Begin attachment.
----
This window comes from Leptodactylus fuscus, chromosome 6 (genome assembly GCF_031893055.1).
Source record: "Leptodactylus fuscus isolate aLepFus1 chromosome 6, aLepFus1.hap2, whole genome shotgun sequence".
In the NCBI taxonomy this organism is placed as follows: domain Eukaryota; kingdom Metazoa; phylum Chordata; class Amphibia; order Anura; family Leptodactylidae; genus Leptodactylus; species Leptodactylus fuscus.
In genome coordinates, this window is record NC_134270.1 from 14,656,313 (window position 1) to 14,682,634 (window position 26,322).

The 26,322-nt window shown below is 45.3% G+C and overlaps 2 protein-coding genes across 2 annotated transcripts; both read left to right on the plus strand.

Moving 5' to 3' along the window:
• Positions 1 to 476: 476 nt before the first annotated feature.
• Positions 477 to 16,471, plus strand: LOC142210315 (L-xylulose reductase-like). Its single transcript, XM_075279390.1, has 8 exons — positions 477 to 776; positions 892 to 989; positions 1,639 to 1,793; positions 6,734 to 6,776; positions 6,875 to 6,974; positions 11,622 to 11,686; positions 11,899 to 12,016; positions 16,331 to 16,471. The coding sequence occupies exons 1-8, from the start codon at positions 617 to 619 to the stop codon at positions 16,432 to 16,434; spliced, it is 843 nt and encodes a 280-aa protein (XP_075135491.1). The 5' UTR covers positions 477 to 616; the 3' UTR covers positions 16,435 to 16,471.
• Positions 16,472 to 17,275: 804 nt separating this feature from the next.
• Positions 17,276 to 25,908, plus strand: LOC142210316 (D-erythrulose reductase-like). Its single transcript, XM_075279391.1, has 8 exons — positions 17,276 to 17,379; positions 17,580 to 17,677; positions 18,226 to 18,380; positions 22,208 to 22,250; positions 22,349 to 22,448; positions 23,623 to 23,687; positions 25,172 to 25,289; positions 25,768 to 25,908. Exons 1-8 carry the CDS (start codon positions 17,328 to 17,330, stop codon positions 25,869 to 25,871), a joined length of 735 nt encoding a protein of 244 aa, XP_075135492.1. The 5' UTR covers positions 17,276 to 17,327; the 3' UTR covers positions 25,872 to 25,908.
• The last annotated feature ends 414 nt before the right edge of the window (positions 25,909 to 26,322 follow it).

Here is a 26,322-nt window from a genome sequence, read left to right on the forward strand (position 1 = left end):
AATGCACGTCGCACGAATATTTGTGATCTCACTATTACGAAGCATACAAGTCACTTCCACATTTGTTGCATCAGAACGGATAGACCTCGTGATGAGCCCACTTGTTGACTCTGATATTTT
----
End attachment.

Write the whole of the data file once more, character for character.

This window comes from Leptodactylus fuscus, chromosome 6 (genome assembly GCF_031893055.1).
Source record: "Leptodactylus fuscus isolate aLepFus1 chromosome 6, aLepFus1.hap2, whole genome shotgun sequence".
In the NCBI taxonomy this organism is placed as follows: domain Eukaryota; kingdom Metazoa; phylum Chordata; class Amphibia; order Anura; family Leptodactylidae; genus Leptodactylus; species Leptodactylus fuscus.
In genome coordinates, this window is record NC_134270.1 from 14,656,313 (window position 1) to 14,682,634 (window position 26,322).

The 26,322-nt window shown below is 45.3% G+C and overlaps 2 protein-coding genes across 2 annotated transcripts; both read left to right on the plus strand.

Moving 5' to 3' along the window:
• Positions 1 to 476: 476 nt before the first annotated feature.
• Positions 477 to 16,471, plus strand: LOC142210315 (L-xylulose reductase-like). Its single transcript, XM_075279390.1, has 8 exons — positions 477 to 776; positions 892 to 989; positions 1,639 to 1,793; positions 6,734 to 6,776; positions 6,875 to 6,974; positions 11,622 to 11,686; positions 11,899 to 12,016; positions 16,331 to 16,471. The coding sequence occupies exons 1-8, from the start codon at positions 617 to 619 to the stop codon at positions 16,432 to 16,434; spliced, it is 843 nt and encodes a 280-aa protein (XP_075135491.1). The 5' UTR covers positions 477 to 616; the 3' UTR covers positions 16,435 to 16,471.
• Positions 16,472 to 17,275: 804 nt separating this feature from the next.
• Positions 17,276 to 25,908, plus strand: LOC142210316 (D-erythrulose reductase-like). Its single transcript, XM_075279391.1, has 8 exons — positions 17,276 to 17,379; positions 17,580 to 17,677; positions 18,226 to 18,380; positions 22,208 to 22,250; positions 22,349 to 22,448; positions 23,623 to 23,687; positions 25,172 to 25,289; positions 25,768 to 25,908. Exons 1-8 carry the CDS (start codon positions 17,328 to 17,330, stop codon positions 25,869 to 25,871), a joined length of 735 nt encoding a protein of 244 aa, XP_075135492.1. The 5' UTR covers positions 17,276 to 17,327; the 3' UTR covers positions 25,872 to 25,908.
• The last annotated feature ends 414 nt before the right edge of the window (positions 25,909 to 26,322 follow it).

Here is a 26,322-nt window from a genome sequence, read left to right on the forward strand (position 1 = left end):
AATGCACGTCGCACGAATATTTGTGATCTCACTATTACGAAGCATACAAGTCACTTCCACATTTGTTGCATCAGAACGGATAGACCTCGTGATGAGCCCACTTGTTGACTCTGATATTTT